The Supreme Court on Thursday directed the Ministry of Home Affairs (MHA) to obtain from eight States information about the registration of FIRs, status of investigation, arrests and chargesheets filed in incidents petitioners allege to be attacks targeting the Christian community and institutions.
The eight States in question are Bihar, Haryana, Chhattisgarh, Jharkhand, Odisha, Karnataka, Madhya Pradesh and Uttar Pradesh.
These States have to verify the action taken by their law enforcement agencies on the incidents of "criminal wrongdoings" which happened in 2021, as alleged in the petitions filed by Rev. Dr. Peter Machado of National Solidarity Forum, Rev. Vijayesh Lal of Evangelical Fellowship of India and others. The States have to submit their verification reports to the Ministry, which would in turn file an affidavit in the Supreme Court.
Tehseen Poonawalla case
A Bench led by Justice D.Y. Chandrachud said the verification exercise was necessary for the court to determine whether the directions issued by the apex court in a host of judgments, notably in the Tehseen Poonawalla case, were being followed by the States. These judgments had made the State machinery accountable for preventing or taking immediate criminal action against perpetrators of communal violence, including lynchings.
In this case, the Bench clarified that it merely wanted the allegations in the petitions to be verified and it had "not formed any opinion on the veracity of the allegations".
The court directed the petitioners, represented by senior advocate Colin Gonsalves, to share the details of each of the alleged incidents mentioned in the petitions with the office of the Solicitor General of India in four weeks.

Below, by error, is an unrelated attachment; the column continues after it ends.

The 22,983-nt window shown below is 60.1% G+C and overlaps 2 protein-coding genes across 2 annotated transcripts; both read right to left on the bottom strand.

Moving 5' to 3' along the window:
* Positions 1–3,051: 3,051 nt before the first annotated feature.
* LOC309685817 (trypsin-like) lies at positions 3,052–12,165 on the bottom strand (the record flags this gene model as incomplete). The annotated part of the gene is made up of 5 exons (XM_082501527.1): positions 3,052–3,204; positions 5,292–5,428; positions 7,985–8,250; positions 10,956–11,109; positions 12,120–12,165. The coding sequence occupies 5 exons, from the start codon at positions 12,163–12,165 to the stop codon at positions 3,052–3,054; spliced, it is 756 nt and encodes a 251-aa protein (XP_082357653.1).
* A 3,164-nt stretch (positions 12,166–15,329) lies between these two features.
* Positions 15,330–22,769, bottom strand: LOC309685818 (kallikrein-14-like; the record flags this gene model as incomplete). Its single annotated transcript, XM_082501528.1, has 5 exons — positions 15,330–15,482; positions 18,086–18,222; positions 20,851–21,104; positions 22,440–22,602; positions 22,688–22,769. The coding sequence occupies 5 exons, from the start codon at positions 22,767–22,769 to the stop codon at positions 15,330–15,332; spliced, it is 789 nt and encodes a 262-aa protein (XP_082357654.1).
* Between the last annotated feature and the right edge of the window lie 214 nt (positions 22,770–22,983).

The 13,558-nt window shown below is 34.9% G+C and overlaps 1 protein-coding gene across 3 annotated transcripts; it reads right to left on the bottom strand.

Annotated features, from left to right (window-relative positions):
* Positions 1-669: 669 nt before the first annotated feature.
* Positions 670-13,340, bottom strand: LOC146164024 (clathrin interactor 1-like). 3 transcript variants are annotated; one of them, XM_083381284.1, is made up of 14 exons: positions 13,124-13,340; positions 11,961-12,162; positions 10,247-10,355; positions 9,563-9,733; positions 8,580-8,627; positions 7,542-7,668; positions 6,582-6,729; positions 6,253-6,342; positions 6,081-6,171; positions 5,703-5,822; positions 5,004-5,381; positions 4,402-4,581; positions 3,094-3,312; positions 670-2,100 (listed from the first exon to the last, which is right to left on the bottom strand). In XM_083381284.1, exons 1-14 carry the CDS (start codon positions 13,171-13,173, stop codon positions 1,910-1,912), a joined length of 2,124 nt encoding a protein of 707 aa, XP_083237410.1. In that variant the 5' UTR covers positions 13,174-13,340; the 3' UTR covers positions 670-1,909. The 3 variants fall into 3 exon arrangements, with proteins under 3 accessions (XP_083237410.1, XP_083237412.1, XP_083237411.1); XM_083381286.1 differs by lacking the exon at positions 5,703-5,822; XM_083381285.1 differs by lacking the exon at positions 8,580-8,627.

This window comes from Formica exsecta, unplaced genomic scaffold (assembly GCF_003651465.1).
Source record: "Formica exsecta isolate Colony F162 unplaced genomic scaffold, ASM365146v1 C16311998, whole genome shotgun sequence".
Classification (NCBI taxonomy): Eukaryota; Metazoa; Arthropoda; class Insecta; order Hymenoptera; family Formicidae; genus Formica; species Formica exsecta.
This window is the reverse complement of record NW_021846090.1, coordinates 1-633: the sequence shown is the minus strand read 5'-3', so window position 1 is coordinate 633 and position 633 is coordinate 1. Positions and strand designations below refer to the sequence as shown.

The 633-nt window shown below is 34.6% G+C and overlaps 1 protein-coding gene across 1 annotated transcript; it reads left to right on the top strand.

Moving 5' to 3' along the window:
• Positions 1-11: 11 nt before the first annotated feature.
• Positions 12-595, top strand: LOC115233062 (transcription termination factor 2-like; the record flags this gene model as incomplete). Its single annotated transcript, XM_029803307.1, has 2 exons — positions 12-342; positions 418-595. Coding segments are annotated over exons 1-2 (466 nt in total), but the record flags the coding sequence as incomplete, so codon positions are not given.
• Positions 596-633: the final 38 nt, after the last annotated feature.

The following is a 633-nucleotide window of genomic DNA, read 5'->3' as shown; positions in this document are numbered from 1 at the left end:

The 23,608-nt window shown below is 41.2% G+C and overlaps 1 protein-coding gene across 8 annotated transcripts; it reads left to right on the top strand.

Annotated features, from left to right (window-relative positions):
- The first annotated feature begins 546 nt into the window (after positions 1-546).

The Centre, through the Home Ministry, has to submit its affidavit two months thereafter.
A preliminary affidavit filed in the court by the Centre had earlier dismissed the allegations in the petitions, saying they were based on "falsehood" and "selective self-serving documents".
Even family feuds and private land disputes are being shown as communal targeting, the Ministry had countered.
"Majority of the incidents alleged as Christian persecution in these reports were either false or wrongfully projected. In some cases, incidents of purely criminal nature and arising out of personal issues, have been categorised as violence targeting Christians," the government affidavit had maintained.
The MHA had said several incidents were "not necessarily related to incidents on violence targeting Christians".
"Incidents of minor disputes, where no religious/communal angle existed, had also been published in the self-serving reports as instances of violence against Christians," the MHA had said.
The affidavit contended that "preliminary factual check and inputs received" reveal that even action taken by local administrations against illegal constructions were projected as instances of religious targeting of places.
The MHA had objected to reports that the police were negligent or biased or complicit with vigilante groups, leading to an atmosphere of intolerance.
"On the contrary, a preliminary factual check and the inputs received reveal that the police had taken prompt action in numerous cases and conducted necessary investigation as per rules," the Ministry defended.
On August 5, the apex court had asked the Centre to find out whether the States were following its 2018 judgment which placed the onus on the police to prevent communal violence and lynchings.
Mr. Gonsalves, for the petitioners, had submitted that there were around 505 attacks on the religious community in the past several months alone.